I think it is an unhealthy and unhelpful thought pattern, one which can transfer easily from person to person.
I don't think it ever helps anyone. And I think it is a coward's pursuit, because most parents will not try to hurt you back, even if you hurt them. And hurt them you will, because it hurts to hear your own child speak against you.
All of our parents have done something that hurt us as children, and most of our parents have done much, much more trying to do good, despite the odds being stacked against them. As a parent, ancestral customs, societal pressures, and entropy are all fighting against you, trying to kill, maim, harm your child, and it's all you can do is sweat working against all that shit at once, while at the same time, behind you, trying to create a positive, happy experience for your child.
I think it is a symptom of how spoiled we are by our society with space and resources, because most people in the past had no choice but to live with their parents and get along with them.
I like what Joseph Brodsky has to say on the matter: “Parents are too close a target… The range is such that you can’t miss.” Be generous with your family. Even if your convictions clash with theirs, don’t reject them—your skepticism of your infallibility can only benefit you. It will also save you a good deal of grief when they are gone.
As a result I decided to tell my Mum I loved her. Let's just say the didn't go well. It was an important step for me however. I have my own wonderful family now and saying I love you doesn't come easy but I do it.
I'm nearly 50 and time has taught me two things. People are generally self-focussed. Thankfully there are those who put others first. Luckily I married one. Secondly, parents often get it tough and then bring their brokenness with them into their own family. It doesn't excuse them but understanding your parent's journey can sometimes make you more aware of what they did do for you rather than what they didn't do for you.
It took me a long time to realize what had even happened. I thought I had had a good childhood for most of my life. All I knew was that I was a deeply depressed person who felt "broken" and couldn't ever figure out why because nothing was obviously wrong. I was still an outwardly successful person.
I stumbled on CPTSD by chance and things suddenly clicked into place. I found the symptoms matched up perfectly to my experience. That forced me to question my upbringing, and on revisiting a lot of memories I began to understand that I was abused and that I had repressed the pain and conflict for my own survival. Children tend to love their parents no matter what as a survival mechanism. It's not uncommon for abuse survivors to convince themselves that everything is/was fine.
That was an important step to healing. I recognized terrible things had happened and I was able to actually start addressing my pain. Part of the healing process for me has been to feel anger towards my family, both for the abuse and for standing by. And that's where I'm at: I don't hate my parents but I have years and years worth of anger, resentment and pain impacting my relationship with them. I'm still working through it but am mentally in a far, far better place.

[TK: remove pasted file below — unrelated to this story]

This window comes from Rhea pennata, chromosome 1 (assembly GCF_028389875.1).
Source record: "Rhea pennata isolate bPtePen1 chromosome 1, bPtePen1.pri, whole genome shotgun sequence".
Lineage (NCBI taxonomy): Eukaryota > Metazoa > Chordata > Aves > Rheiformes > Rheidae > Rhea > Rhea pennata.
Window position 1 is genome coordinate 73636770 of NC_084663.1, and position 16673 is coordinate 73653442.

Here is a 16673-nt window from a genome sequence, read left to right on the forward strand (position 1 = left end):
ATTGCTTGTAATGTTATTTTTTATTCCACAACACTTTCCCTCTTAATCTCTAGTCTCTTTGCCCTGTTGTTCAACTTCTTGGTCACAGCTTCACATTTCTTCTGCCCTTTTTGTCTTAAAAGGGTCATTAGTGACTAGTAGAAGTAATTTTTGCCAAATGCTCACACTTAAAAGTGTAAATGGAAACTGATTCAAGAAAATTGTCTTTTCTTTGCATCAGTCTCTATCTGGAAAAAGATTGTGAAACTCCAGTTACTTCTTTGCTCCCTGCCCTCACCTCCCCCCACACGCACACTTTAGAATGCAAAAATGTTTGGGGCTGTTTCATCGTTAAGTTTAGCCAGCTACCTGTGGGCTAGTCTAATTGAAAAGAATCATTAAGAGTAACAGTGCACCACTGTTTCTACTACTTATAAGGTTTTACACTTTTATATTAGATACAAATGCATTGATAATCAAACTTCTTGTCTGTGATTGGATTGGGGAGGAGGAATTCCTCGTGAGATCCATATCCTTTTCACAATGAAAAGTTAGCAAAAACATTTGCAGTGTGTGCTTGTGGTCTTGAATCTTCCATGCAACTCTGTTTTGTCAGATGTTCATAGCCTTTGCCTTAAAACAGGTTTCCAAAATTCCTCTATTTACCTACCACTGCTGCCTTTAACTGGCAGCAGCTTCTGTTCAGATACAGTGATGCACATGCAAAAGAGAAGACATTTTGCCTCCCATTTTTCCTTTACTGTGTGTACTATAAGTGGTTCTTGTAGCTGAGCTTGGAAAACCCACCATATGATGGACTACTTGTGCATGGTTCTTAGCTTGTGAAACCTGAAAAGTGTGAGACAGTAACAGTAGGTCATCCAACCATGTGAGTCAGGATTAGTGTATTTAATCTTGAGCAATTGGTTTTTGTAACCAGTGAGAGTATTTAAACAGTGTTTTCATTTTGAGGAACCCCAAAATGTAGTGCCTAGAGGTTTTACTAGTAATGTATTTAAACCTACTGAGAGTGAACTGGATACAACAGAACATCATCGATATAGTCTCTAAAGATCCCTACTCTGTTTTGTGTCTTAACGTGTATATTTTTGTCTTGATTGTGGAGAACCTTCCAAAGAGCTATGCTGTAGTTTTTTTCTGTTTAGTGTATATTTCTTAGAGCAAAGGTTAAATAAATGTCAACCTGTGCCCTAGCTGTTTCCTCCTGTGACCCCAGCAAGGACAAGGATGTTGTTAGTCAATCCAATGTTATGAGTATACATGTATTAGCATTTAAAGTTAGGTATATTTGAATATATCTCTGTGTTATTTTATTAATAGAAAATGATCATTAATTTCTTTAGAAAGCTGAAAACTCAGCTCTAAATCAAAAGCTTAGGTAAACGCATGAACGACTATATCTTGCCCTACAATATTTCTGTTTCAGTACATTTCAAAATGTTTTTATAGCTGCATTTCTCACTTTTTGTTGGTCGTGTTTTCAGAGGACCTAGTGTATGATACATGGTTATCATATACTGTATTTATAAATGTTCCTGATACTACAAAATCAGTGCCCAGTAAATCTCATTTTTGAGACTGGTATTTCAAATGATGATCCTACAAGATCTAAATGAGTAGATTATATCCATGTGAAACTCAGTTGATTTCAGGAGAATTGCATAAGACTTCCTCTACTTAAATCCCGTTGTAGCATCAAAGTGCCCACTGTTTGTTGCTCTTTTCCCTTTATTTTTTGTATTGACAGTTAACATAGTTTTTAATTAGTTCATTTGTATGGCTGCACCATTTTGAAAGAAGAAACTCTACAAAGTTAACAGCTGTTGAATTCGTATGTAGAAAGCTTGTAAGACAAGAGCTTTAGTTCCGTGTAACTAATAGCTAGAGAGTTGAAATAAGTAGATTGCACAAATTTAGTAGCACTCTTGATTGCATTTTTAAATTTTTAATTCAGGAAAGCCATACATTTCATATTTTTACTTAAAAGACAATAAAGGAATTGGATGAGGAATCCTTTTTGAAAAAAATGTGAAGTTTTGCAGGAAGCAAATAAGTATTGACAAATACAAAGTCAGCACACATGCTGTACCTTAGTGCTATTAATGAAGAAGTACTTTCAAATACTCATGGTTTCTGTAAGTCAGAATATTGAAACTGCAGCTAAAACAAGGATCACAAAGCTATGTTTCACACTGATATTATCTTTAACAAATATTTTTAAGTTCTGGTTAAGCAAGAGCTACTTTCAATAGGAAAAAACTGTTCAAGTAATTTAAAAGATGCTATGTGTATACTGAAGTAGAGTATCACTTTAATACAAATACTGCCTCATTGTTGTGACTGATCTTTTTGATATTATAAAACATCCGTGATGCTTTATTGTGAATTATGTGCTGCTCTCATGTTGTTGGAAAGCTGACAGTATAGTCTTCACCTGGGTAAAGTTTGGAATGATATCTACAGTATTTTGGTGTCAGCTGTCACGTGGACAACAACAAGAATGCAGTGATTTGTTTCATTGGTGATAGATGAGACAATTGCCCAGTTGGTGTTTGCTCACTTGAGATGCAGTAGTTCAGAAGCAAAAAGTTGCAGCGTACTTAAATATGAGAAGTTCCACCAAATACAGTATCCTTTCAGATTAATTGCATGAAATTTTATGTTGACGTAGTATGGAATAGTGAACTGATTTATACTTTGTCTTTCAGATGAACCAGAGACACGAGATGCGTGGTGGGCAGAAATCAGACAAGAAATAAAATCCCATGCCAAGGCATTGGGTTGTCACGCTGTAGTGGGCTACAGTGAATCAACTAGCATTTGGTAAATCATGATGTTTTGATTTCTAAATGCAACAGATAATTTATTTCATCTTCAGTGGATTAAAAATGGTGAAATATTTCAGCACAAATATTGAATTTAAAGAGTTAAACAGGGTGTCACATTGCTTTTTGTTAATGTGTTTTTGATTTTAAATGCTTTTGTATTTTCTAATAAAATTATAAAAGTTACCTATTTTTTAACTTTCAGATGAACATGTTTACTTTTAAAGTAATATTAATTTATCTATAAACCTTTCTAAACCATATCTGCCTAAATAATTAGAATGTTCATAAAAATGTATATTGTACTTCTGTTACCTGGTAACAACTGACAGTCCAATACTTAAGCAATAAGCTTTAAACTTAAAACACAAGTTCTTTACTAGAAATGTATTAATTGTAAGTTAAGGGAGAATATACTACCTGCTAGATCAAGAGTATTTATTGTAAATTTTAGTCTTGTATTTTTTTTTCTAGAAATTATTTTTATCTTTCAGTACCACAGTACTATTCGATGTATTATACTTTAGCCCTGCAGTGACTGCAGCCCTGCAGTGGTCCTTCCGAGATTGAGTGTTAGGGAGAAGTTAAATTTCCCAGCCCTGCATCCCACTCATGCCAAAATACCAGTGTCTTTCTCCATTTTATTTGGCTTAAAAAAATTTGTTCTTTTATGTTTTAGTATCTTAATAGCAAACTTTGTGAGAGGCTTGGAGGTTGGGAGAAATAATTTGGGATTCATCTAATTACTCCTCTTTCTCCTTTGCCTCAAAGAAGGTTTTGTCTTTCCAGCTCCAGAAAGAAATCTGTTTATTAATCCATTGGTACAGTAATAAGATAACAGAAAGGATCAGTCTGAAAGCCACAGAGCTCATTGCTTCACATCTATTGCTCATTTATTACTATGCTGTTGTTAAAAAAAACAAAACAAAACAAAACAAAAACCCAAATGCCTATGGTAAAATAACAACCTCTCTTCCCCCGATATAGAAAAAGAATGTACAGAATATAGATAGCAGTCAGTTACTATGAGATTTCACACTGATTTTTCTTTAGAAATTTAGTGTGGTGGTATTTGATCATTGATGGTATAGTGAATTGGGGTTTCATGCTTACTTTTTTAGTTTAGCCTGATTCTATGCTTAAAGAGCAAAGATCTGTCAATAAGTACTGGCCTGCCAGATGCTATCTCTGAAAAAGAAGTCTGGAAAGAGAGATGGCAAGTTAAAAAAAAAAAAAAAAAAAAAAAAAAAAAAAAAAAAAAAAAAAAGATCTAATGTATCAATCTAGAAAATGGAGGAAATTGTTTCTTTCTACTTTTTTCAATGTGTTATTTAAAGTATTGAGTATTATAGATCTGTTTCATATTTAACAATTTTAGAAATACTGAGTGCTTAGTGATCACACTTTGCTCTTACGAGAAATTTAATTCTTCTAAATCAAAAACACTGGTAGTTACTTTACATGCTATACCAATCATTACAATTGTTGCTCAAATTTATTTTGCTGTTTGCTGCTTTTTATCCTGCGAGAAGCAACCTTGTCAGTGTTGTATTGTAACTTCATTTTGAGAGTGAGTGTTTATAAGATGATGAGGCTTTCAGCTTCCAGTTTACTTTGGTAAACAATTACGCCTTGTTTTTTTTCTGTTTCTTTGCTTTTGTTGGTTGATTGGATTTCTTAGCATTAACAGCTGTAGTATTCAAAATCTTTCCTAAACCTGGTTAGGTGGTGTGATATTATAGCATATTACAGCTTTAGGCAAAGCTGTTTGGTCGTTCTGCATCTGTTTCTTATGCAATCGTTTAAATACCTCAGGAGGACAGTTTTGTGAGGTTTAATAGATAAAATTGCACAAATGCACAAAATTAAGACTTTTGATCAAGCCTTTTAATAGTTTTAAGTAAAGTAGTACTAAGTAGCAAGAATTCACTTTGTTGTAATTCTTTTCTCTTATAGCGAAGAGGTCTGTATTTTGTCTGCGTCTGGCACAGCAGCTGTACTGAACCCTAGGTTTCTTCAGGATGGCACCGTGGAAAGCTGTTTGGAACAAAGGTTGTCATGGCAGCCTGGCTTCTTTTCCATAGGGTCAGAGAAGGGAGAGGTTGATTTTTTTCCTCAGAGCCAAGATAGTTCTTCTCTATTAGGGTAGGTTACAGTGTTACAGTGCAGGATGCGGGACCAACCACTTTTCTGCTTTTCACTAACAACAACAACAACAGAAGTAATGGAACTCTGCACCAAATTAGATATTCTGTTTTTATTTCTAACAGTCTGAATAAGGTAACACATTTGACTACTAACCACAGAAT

Trauma can ripple through generations. My parents abused me because they themselves were abused and didn't know a different way to raise me or express their pain. I think a lot more people than we realize suffer from CPTSD. My gut is that it's especially common among high-achieving individuals since many of them were likely forced to perform well as children in order to receive their parents' love. The pandemic has forced everyone to be alone with their own thoughts or confined with family for the first time in a long time and I think it's forcing everyone to confront issues like this.
If you would like to share, I would love to hear more about this. My best friend is going through something and many of your points seem to fit.
I commenced my policy of non-contact / NC and it's been the most
peaceful five years I've ever had. Here is my advice based on
my own experience:
1. If you still live with them, move ASAP with the shirt on your
2. All communications with them shall be written via email, and
don't tell them where you live, where you work, your bank
balance, who you're dating, etc. Every piece of information
will be used against you.
3. Get some therapy and start your recovery process.
Here's some things I would go back in time and tell my younger self:
You're never going to change them.
You are not responsible for their mental health or emotional state.
Don't bother trying to reason with them, they are irrational.
Don't try to earn their respect, you never will.
Don't agree to their assessment of your capabilities.
Don't tell them how much money you make.
Don't tell them how much money you have.
Don't tell them where you work.
You will not get them to be accountable for their actions,
it's useless to try.
Don't wish them happy birthday, don't have dinner with them, don't
show, call or send a card for any holiday, christmas, hanukkah,
thanksgiving. Don't do it. It's a trap.
Remove the emotion from it. It's not out of spite, anger or
vengeance -- it's for your health. You are not a petty person, this was
in the works for a long time. It's like going for a jog in the morning.
It's what you need to do to stay mentally, emotionally fit in your life.
Don't blame yourself, this is a logical consequence of your
nparents actions. People around you might not understand and that's
okay. The time to leave and break contact is right now.
Retake agency in your life.
Good luck everyone!
I wonder how much of the tension is from changes in society.